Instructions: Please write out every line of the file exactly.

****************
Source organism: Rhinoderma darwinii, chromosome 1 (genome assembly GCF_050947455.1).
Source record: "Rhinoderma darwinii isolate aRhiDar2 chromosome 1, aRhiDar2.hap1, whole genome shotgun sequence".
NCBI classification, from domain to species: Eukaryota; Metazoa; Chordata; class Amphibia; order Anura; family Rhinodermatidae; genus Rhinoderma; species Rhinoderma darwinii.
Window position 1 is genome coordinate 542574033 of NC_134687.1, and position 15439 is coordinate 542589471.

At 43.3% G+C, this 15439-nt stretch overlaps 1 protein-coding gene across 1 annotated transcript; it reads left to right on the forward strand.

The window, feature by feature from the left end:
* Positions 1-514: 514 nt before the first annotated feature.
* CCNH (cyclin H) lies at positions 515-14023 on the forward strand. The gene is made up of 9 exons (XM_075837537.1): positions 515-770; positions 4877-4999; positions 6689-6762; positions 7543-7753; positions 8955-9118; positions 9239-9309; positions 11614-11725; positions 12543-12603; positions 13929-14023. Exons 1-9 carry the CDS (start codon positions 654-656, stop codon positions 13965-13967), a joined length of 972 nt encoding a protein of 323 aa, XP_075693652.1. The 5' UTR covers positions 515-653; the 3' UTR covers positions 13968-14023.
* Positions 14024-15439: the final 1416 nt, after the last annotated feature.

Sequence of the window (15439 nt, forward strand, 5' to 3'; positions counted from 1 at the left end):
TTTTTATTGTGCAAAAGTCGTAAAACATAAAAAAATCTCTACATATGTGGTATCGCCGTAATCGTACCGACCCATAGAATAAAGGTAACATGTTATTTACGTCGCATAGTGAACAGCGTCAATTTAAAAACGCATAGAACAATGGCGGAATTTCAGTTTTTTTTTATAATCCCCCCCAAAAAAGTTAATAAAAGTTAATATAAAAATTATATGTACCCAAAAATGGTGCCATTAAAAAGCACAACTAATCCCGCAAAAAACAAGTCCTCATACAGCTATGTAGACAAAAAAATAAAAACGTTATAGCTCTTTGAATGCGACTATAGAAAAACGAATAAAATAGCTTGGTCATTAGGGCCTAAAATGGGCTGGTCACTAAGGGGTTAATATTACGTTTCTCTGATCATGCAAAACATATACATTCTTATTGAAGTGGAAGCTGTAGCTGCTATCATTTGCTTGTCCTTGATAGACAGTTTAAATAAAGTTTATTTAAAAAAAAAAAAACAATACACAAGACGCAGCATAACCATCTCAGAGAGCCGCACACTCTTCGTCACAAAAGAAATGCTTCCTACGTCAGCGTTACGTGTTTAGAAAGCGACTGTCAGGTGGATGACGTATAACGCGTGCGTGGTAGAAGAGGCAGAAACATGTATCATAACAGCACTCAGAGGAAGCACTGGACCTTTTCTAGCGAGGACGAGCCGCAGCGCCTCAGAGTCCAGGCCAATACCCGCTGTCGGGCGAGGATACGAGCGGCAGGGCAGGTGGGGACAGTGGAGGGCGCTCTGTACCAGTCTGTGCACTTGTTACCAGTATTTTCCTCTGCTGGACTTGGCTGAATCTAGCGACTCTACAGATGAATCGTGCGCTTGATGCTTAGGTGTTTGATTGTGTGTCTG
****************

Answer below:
Source organism: Rhinoderma darwinii, chromosome 1 (genome assembly GCF_050947455.1).
Source record: "Rhinoderma darwinii isolate aRhiDar2 chromosome 1, aRhiDar2.hap1, whole genome shotgun sequence".
NCBI classification, from domain to species: Eukaryota; Metazoa; Chordata; class Amphibia; order Anura; family Rhinodermatidae; genus Rhinoderma; species Rhinoderma darwinii.
Window position 1 is genome coordinate 542574033 of NC_134687.1, and position 15439 is coordinate 542589471.

At 43.3% G+C, this 15439-nt stretch overlaps 1 protein-coding gene across 1 annotated transcript; it reads left to right on the forward strand.

The window, feature by feature from the left end:
* Positions 1-514: 514 nt before the first annotated feature.
* CCNH (cyclin H) lies at positions 515-14023 on the forward strand. The gene is made up of 9 exons (XM_075837537.1): positions 515-770; positions 4877-4999; positions 6689-6762; positions 7543-7753; positions 8955-9118; positions 9239-9309; positions 11614-11725; positions 12543-12603; positions 13929-14023. Exons 1-9 carry the CDS (start codon positions 654-656, stop codon positions 13965-13967), a joined length of 972 nt encoding a protein of 323 aa, XP_075693652.1. The 5' UTR covers positions 515-653; the 3' UTR covers positions 13968-14023.
* Positions 14024-15439: the final 1416 nt, after the last annotated feature.

Sequence of the window (15439 nt, forward strand, 5' to 3'; positions counted from 1 at the left end):
TTTTTATTGTGCAAAAGTCGTAAAACATAAAAAAATCTCTACATATGTGGTATCGCCGTAATCGTACCGACCCATAGAATAAAGGTAACATGTTATTTACGTCGCATAGTGAACAGCGTCAATTTAAAAACGCATAGAACAATGGCGGAATTTCAGTTTTTTTTTATAATCCCCCCCAAAAAAGTTAATAAAAGTTAATATAAAAATTATATGTACCCAAAAATGGTGCCATTAAAAAGCACAACTAATCCCGCAAAAAACAAGTCCTCATACAGCTATGTAGACAAAAAAATAAAAACGTTATAGCTCTTTGAATGCGACTATAGAAAAACGAATAAAATAGCTTGGTCATTAGGGCCTAAAATGGGCTGGTCACTAAGGGGTTAATATTACGTTTCTCTGATCATGCAAAACATATACATTCTTATTGAAGTGGAAGCTGTAGCTGCTATCATTTGCTTGTCCTTGATAGACAGTTTAAATAAAGTTTATTTAAAAAAAAAAAAACAATACACAAGACGCAGCATAACCATCTCAGAGAGCCGCACACTCTTCGTCACAAAAGAAATGCTTCCTACGTCAGCGTTACGTGTTTAGAAAGCGACTGTCAGGTGGATGACGTATAACGCGTGCGTGGTAGAAGAGGCAGAAACATGTATCATAACAGCACTCAGAGGAAGCACTGGACCTTTTCTAGCGAGGACGAGCCGCAGCGCCTCAGAGTCCAGGCCAATACCCGCTGTCGGGCGAGGATACGAGCGGCAGGGCAGGTGGGGACAGTGGAGGGCGCTCTGTACCAGTCTGTGCACTTGTTACCAGTATTTTCCTCTGCTGGACTTGGCTGAATCTAGCGACTCTACAGATGAATCGTGCGCTTGATGCTTAGGTGTTTGATTGTGTGTCTG